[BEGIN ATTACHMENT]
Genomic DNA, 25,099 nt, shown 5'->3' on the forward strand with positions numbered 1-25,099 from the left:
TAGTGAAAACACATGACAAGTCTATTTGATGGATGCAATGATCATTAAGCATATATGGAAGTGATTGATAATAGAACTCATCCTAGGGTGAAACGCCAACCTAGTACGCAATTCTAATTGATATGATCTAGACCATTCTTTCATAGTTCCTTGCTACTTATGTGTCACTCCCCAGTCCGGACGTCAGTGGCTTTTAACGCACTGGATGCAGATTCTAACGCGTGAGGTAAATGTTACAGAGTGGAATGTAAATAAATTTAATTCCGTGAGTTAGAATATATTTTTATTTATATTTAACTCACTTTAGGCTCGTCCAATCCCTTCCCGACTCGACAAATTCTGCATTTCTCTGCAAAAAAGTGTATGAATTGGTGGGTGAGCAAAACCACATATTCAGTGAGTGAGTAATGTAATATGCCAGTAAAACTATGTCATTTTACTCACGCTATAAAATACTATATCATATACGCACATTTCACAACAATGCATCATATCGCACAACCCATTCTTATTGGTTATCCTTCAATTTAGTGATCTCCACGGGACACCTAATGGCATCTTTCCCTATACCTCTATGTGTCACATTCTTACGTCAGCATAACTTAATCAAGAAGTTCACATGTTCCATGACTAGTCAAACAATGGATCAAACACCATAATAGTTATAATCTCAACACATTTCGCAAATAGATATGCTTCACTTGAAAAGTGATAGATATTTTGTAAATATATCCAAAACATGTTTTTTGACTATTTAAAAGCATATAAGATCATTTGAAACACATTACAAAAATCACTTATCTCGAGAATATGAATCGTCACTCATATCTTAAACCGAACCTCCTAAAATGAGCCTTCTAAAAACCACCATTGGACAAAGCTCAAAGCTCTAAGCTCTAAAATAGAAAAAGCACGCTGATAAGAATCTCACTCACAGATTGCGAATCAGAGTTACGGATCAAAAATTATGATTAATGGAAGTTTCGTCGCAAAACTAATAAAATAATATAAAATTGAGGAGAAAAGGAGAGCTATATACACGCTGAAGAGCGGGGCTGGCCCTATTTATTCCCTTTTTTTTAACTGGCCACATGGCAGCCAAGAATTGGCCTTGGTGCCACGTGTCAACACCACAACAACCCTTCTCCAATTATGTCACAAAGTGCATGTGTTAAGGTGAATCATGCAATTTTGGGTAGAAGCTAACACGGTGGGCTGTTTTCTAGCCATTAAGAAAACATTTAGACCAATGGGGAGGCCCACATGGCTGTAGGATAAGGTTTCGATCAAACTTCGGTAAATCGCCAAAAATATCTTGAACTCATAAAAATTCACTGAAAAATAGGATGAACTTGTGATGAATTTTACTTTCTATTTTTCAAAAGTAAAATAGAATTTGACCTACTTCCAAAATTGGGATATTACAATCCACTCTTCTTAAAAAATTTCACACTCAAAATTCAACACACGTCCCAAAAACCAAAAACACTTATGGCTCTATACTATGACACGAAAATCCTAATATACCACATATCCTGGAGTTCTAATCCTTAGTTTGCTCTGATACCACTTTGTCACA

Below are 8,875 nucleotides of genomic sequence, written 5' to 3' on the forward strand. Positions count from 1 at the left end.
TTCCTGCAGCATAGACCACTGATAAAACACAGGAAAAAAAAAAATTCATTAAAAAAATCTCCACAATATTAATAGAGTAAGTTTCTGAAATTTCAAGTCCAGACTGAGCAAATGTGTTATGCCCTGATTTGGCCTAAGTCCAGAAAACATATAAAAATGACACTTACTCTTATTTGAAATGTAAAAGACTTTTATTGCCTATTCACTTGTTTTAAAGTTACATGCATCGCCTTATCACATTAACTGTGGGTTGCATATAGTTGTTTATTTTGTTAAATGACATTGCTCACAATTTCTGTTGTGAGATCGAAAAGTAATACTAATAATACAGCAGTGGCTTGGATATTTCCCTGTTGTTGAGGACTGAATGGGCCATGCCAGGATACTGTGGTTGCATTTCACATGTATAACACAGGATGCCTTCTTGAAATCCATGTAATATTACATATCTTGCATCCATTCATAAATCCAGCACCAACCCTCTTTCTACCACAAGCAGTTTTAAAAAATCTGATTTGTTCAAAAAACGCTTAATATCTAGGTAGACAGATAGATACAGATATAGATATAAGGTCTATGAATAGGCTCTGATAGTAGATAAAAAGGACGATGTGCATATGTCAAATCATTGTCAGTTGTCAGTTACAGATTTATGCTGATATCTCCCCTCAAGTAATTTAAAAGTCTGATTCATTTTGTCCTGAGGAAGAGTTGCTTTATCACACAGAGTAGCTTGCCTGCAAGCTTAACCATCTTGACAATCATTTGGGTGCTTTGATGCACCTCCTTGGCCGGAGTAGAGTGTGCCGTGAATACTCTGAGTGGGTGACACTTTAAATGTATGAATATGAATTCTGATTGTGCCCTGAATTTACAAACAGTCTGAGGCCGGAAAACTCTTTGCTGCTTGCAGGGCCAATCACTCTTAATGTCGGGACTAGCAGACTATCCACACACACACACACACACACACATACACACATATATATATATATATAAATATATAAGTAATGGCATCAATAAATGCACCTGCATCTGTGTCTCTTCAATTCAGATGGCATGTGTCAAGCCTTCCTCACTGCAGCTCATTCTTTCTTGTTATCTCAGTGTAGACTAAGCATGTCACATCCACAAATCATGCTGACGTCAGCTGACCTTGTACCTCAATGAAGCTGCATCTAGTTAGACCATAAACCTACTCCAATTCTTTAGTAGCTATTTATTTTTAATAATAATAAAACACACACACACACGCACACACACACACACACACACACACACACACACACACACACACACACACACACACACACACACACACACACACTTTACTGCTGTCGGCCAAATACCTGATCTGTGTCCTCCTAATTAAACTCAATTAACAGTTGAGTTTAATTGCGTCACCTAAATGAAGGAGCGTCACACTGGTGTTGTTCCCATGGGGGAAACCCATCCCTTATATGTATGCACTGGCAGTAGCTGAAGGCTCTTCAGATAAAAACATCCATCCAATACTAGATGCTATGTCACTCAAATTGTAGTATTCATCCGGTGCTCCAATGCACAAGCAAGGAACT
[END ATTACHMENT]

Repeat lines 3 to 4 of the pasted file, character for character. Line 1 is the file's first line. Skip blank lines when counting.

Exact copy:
Below are 8,875 nucleotides of genomic sequence, written 5' to 3' on the forward strand. Positions count from 1 at the left end.
TTCCTGCAGCATAGACCACTGATAAAACACAGGAAAAAAAAAAATTCATTAAAAAAATCTCCACAATATTAATAGAGTAAGTTTCTGAAATTTCAAGTCCAGACTGAGCAAATGTGTTATGCCCTGATTTGGCCTAAGTCCAGAAAACATATAAAAATGACACTTACTCTTATTTGAAATGTAAAAGACTTTTATTGCCTATTCACTTGTTTTAAAGTTACATGCATCGCCTTATCACATTAACTGTGGGTTGCATATAGTTGTTTATTTTGTTAAATGACATTGCTCACAATTTCTGTTGTGAGATCGAAAAGTAATACTAATAATACAGCAGTGGCTTGGATATTTCCCTGTTGTTGAGGACTGAATGGGCCATGCCAGGATACTGTGGTTGCATTTCACATGTATAACACAGGATGCCTTCTTGAAATCCATGTAATATTACATATCTTGCATCCATTCATAAATCCAGCACCAACCCTCTTTCTACCACAAGCAGTTTTAAAAAATCTGATTTGTTCAAAAAACGCTTAATATCTAGGTAGACAGATAGATACAGATATAGATATAAGGTCTATGAATAGGCTCTGATAGTAGATAAAAAGGACGATGTGCATATGTCAAATCATTGTCAGTTGTCAGTTACAGATTTATGCTGATATCTCCCCTCAAGTAATTTAAAAGTCTGATTCATTTTGTCCTGAGGAAGAGTTGCTTTATCACACAGAGTAGCTTGCCTGCAAGCTTAACCATCTTGACAATCATTTGGGTGCTTTGATGCACCTCCTTGGCCGGAGTAGAGTGTGCCGTGAATACTCTGAGTGGGTGACACTTTAAATGTATGAATATGAATTCTGATTGTGCCCTGAATTTACAAACAGTCTGAGGCCGGAAAACTCTTTGCTGCTTGCAGGGCCAATCACTCTTAATGTCGGGACTAGCAGACTATCCACACACACACACACACACACACATACACACATATATATATATATATAAATATATAAGTAATGGCATCAATAAATGCACCTGCATCTGTGTCTCTTCAATTCAGATGGCATGTGTCAAGCCTTCCTCACTGCAGCTCATTCTTTCTTGTTATCTCAGTGTAGACTAAGCATGTCACATCCACAAATCATGCTGACGTCAGCTGACCTTGTACCTCAATGAAGCTGCATCTAGTTAGACCATAAACCTACTCCAATTCTTTAGTAGCTATTTATTTTTAATAATAATAAAACACACACACACACGCACACACACACACACACACACACACACACACACACACACACACACACACACACACACACACACACACACACACTTTACTGCTGTCGGCCAAATACCTGATCTGTGTCCTCCTAATTAAACTCAATTAACAGTTGAGTTTAATTGCGTCACCTAAATGAAGGAGCGTCACACTGGTGTTGTTCCCATGGGGGAAACCCATCCCTTATATGTATGCACTGGCAGTAGCTGAAGGCTCTTCAGATAAAAACATCCATCCAATACTAGATGCTATGTCACTCAAATTGTAGTATTCATCCGGTGCTCCAATGCACAAGCAAGGAACT